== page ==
Blessings upon you. Though I haven't visited this place it sounds like exactly what I have been looking for, in addition to Zen Mastery and good, cheap sunglasses. If you enjoy music, please come as a guest to our next concert, just as a token of gratitude in regard to the pizza revelation.

Anonymous said...

Their sister joint, at Kotva, serves something which is only technically pizza. Abysmal. But thems the standards here. Have you tried it? Is it the same as in the tunnel? ......... I grew up on Bklyn. pizza. Where in NYC are you from?

Brewsta said...

Fan, I haven't been to Amigos since it was Kojak's, but maybe it's time for a return. And now I'm curious about L'Incontro. Too many places..

I never did try the Kotva pizza location, so I can't say if it is the same. Even the tunnel location can have a bad day, depending on who is making the pizza -- I've seen some poor pies on some days.

Rev. F - I still haven't been to a Blaq Mummy show, but I think it will happen at some point. I am involved in music a bit myself. Prague is a small town, and I think we know at least one person in common, but I'll keep it mysterious for now.

Nomadness -- I won't label myself too specifically. I grew up outside NYC, but worked in Manhattan in earlier days. I'm still a regular visitor. Lived in Little Neck for a while, but it wasn't my favorite period.

And Irish Ice Cream Gurl, one more Mexican suggestion -- Fraktal does a Mexican breakfast I truly and unreservedly love. I recommend the breakfast enchilada.

Anonymous said...

God, Kojak's, there's a blast from the past. I'm always happy with Cantina, but I'm British so what do I know. Will try the pizza from Grosso. I'm ashamed to say I have a soft spot for that grease-filled pizza from Little Ceasar's (is that what it's called?)in Tesco downtown. It's good in that bad way, kinda like Tom Cruise movies. Keep up the good work, Brewsta. The blog is always a good read and a good resource.... Nice one.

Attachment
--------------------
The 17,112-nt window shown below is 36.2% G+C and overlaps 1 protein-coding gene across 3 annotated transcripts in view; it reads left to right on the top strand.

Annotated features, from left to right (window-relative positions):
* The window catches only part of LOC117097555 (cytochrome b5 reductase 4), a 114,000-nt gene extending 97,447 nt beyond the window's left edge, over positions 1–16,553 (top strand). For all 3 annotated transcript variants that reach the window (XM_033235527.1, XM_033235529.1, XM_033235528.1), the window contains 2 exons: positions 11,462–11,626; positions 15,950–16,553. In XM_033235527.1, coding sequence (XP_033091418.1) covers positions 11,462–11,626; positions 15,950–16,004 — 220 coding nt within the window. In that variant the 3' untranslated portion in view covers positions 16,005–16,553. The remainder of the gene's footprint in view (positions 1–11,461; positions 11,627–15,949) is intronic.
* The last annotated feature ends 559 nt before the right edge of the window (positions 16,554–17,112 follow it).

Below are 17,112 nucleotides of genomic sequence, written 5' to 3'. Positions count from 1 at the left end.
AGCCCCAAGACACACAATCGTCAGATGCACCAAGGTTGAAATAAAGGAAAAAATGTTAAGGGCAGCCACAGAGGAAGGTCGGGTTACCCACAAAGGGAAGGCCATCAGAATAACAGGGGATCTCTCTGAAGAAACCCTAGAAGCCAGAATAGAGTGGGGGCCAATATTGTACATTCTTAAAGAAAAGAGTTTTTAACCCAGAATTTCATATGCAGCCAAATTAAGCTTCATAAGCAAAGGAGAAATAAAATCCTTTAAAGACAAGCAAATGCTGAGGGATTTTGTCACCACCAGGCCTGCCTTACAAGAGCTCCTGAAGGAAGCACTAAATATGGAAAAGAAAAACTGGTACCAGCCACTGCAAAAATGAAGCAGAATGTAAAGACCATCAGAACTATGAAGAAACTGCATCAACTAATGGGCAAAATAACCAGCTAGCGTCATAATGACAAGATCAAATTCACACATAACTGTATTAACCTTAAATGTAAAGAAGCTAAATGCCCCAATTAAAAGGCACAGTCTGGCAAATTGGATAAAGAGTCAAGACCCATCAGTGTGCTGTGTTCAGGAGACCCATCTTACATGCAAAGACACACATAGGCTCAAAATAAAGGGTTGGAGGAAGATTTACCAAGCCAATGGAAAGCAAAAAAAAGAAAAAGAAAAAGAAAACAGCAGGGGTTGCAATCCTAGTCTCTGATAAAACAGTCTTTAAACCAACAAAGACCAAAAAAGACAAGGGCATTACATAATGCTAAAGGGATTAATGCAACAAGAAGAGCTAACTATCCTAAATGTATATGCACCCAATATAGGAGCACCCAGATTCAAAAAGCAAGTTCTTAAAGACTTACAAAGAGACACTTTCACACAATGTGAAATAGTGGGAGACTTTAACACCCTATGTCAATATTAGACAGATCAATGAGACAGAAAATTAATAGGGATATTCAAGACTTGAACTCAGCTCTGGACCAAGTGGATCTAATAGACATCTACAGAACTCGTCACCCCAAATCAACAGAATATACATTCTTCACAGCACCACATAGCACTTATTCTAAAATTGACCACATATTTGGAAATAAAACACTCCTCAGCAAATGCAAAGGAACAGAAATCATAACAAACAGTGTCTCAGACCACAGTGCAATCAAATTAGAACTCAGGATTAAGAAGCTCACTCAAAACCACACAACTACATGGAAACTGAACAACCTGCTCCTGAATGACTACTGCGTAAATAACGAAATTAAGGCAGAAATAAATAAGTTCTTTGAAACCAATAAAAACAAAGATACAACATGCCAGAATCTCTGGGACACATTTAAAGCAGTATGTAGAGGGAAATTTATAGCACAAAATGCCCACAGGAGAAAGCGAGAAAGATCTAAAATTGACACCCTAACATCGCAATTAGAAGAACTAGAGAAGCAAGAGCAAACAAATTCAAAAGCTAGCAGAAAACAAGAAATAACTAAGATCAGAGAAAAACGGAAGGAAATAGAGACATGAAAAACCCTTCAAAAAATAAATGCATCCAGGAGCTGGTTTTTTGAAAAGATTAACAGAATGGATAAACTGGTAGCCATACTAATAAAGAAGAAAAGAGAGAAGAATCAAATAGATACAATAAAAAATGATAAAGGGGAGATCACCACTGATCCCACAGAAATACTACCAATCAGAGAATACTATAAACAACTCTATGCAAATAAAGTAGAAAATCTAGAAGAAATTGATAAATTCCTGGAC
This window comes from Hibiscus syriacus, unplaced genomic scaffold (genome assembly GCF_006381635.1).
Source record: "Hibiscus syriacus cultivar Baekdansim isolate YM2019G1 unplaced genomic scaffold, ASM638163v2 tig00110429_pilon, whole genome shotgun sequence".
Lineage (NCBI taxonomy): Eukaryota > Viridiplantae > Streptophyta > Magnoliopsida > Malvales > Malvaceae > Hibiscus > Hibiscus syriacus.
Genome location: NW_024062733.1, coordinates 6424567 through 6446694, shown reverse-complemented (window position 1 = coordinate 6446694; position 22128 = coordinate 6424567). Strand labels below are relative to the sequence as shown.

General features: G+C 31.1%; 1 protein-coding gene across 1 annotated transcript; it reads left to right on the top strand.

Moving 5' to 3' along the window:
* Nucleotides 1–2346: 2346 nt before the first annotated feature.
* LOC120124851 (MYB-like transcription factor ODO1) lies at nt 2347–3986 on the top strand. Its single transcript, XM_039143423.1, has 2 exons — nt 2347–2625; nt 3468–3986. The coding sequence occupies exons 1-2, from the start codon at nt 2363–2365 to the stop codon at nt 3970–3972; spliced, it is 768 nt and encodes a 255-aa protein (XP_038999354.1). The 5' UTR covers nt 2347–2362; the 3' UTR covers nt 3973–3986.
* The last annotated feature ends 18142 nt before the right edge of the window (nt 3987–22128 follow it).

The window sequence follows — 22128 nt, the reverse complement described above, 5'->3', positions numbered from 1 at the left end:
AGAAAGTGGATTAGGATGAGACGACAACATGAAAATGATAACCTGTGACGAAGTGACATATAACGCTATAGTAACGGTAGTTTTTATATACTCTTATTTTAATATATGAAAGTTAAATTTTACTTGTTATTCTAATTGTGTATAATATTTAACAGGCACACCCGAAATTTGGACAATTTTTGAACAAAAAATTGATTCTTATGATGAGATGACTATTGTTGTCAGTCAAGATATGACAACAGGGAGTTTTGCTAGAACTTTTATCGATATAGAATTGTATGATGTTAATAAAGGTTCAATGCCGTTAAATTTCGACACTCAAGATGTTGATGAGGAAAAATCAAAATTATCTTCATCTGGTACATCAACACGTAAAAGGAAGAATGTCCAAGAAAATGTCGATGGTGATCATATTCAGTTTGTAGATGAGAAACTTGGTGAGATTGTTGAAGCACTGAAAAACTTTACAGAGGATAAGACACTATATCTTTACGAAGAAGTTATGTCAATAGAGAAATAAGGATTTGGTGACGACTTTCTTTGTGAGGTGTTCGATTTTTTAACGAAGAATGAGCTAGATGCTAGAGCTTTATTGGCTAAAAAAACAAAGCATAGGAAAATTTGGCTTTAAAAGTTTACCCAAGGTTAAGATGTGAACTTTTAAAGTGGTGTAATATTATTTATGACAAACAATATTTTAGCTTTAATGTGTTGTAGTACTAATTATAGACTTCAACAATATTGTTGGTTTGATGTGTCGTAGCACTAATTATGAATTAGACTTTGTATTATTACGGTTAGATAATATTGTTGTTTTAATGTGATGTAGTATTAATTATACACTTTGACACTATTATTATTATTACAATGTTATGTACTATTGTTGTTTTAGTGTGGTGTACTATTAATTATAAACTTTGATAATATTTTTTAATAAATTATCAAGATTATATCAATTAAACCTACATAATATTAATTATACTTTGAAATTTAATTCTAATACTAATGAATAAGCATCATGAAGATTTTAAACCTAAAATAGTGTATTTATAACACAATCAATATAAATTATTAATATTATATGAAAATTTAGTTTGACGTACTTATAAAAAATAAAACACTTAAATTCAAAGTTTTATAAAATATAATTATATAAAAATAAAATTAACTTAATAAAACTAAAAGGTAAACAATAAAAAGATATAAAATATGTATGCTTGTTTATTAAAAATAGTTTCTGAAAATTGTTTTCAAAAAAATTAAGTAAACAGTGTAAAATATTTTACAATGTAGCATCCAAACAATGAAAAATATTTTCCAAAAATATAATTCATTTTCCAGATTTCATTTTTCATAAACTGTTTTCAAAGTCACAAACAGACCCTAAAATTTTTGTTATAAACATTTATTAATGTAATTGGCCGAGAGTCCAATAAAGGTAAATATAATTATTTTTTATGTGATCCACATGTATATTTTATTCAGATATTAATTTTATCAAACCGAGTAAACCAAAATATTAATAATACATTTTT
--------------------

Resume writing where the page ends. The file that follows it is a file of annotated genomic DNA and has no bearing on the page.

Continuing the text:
griga said...

Hi Brewsta,

you really surprised me! Americans in Prague are really weird with their taste ;-) I can't believe that you love this smelly pizza place in tunnel behind Muzeum. I pass this place every morning going to work and I swear to never get any food from shops there.

The best mexican restaurant in Prague is Sonora (close to Flora). It's a small place but the food is delicious.

Brewsta said...

Hmmm.. I do like chimichangas. I'll have to try Sonoras.

And I think the pizza place smells great. The tunnel itself.. not so much.

Anonymous said...

I've heard some conflicting reports on Sonora's cooking, mostly negative - good selection of tequila, mind.

Any Mexicans out there that can give us the definite verdict? All the places here are Tex-Mex or Czech-Mex (yuk), which is hardly a true reflection of Mexican food.

Btw, is there such a big difference between American pizza and Neapolitan pizza? (apart from the size).